But V BB and R B is the load resistor, right?
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>based off the max I C value of 100mA.

that's an odd design choice.
do you know that a transistor passing its max rated current is gonna be too hot to touch?
in the real world, you'd choose the collector resistor based on the desired gain, which is approx Rl/Re.

there's a standard step-by-step procedure to designing a common emitter amp, which i dont think you've learned.
or else you wouldnt be asking about base current.
coz base current is not part of the design procedure: it's whatever it happens to be after you've satisfied your other design criteria.
If there is FFT how come there is not FLT for the Laplace transform?
Is there any reason you don't want to use a microcontroller and do all of that in software?
How would you make the X-axis a semilog ? You'd probably need to take 10^x for every frequency or something like that.
There are some algorithms that could fit your description of FLT, but in practice I have no idea where such algorithm might be useful, because most of the times you're interested in steady state operation, so decay terms have no value there.
So LT is overrated?
no nigga. Fourier transform is a subset of it. You usually do not need to calculate the LT aside when you are designing control systems.
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Joe Theismann didn't calculate the LT and look what happened.
>Fourier transform is a subset of it.
Or rather the LT is a generalization of the FT by adding an exp decay so the integral would converge for certain "bad functions". So FT is useful

>You usually do not need to calculate the LT
and LT is overrated.
>not posting the vid

you had one job, anon.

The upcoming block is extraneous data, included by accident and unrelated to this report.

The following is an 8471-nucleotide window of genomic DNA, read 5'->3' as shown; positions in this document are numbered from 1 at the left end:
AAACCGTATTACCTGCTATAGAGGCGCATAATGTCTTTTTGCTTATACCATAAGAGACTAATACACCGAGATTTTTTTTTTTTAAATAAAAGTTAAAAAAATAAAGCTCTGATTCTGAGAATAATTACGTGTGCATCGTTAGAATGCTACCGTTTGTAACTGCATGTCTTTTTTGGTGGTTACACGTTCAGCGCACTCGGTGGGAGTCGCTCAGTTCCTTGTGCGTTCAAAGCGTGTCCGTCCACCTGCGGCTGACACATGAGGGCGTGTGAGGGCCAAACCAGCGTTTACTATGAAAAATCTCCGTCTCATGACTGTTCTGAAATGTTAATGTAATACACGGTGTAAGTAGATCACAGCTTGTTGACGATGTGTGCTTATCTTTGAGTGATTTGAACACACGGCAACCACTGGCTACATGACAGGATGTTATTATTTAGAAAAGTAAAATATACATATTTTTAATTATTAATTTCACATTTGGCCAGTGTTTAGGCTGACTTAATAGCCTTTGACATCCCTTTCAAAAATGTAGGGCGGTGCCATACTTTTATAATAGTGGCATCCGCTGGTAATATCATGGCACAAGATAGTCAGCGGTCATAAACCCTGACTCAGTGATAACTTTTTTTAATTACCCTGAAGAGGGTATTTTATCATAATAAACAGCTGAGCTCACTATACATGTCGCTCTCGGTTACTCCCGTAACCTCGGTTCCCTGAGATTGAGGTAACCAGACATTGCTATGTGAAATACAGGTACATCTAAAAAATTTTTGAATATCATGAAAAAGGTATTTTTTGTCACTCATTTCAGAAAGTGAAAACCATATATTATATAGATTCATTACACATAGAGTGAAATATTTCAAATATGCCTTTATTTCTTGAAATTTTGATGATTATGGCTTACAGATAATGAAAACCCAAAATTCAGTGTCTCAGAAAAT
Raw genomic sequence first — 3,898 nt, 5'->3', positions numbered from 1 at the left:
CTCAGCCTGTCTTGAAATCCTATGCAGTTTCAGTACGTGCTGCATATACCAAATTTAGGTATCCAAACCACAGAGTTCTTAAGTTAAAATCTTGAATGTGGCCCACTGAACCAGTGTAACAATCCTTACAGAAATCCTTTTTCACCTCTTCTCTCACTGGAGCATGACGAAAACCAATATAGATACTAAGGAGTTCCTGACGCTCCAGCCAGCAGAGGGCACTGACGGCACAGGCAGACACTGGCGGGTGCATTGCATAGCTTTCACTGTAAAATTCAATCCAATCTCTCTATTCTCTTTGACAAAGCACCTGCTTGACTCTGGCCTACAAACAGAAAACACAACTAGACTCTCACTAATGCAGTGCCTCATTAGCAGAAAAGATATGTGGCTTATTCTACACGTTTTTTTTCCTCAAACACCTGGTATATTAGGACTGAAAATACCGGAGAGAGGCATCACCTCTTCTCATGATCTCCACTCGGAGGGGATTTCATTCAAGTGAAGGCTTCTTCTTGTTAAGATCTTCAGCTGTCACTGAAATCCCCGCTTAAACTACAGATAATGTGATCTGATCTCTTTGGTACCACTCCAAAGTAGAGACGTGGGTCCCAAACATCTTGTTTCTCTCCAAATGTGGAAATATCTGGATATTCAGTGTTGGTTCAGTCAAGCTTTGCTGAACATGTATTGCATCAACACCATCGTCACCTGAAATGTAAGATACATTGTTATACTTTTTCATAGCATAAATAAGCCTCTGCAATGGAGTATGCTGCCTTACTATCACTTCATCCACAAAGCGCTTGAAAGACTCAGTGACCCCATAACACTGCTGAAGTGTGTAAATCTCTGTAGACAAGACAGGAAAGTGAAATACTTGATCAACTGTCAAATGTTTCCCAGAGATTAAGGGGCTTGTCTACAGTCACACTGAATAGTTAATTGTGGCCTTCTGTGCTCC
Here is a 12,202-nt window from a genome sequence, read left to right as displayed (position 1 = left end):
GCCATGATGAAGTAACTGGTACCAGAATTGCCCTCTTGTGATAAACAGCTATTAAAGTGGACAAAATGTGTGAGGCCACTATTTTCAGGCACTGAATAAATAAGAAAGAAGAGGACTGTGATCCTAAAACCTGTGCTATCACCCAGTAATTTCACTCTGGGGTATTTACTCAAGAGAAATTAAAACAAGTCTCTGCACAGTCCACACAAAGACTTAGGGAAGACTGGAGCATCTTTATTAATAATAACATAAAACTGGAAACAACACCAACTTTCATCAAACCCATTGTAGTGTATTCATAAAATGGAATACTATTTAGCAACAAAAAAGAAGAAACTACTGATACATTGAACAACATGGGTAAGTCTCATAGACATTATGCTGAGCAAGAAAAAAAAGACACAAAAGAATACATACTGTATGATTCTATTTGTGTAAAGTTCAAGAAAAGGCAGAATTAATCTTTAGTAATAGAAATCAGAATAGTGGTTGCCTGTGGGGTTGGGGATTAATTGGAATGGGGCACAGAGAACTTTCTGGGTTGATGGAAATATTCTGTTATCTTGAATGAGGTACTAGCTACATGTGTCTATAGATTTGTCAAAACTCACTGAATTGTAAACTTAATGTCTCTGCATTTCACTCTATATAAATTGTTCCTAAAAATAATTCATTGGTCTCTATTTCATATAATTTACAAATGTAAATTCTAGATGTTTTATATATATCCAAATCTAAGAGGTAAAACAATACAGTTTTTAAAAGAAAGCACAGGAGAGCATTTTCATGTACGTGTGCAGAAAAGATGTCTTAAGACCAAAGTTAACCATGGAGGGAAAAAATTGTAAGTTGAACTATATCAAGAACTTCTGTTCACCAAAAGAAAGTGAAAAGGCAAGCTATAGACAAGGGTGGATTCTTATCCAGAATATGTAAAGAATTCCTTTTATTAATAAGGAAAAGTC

He became Joe Calvesmann after that day.
Can I please get a QRD on offline converters? I'm considering making a tiny ATX power supply for a 100W living room PC and I'd want to do it without a big transformer. My understanding is that you basically hook up mains to an offline converter with a few discrete diodes and you can get whatever lower DC voltage you want. But a quick search on digikey shows a bunch of offline converters with supply voltages in the 10-40V range.
PicoPSU with a power brick?
Is there no CPU power connector? If there is then this looks perfect
Oh, this one https://www.mini-box.com/picoPSU-160-XT has a 4 pin. That might be the solution
Make sure you get the wide input version if you intend to use a power brick over 12V, because the regular version is a direct pass-through (no voltage regulation).
You're probably right about that being the best method for accuracy, but I do have a nice CRT hybrid scope so being able to see instant results is at least somewhat of a nice idea.

You mean DSP the whole thing? Yeah not a bad idea. I've got the audio-quality DACs and ADCs for such a project lying around, and some ESP32s that should have more than enough grunt and the DMA to pull off such a task, but ESP32s are a fucking mess so I've been procrastinating.
>How would you make the X-axis a semilog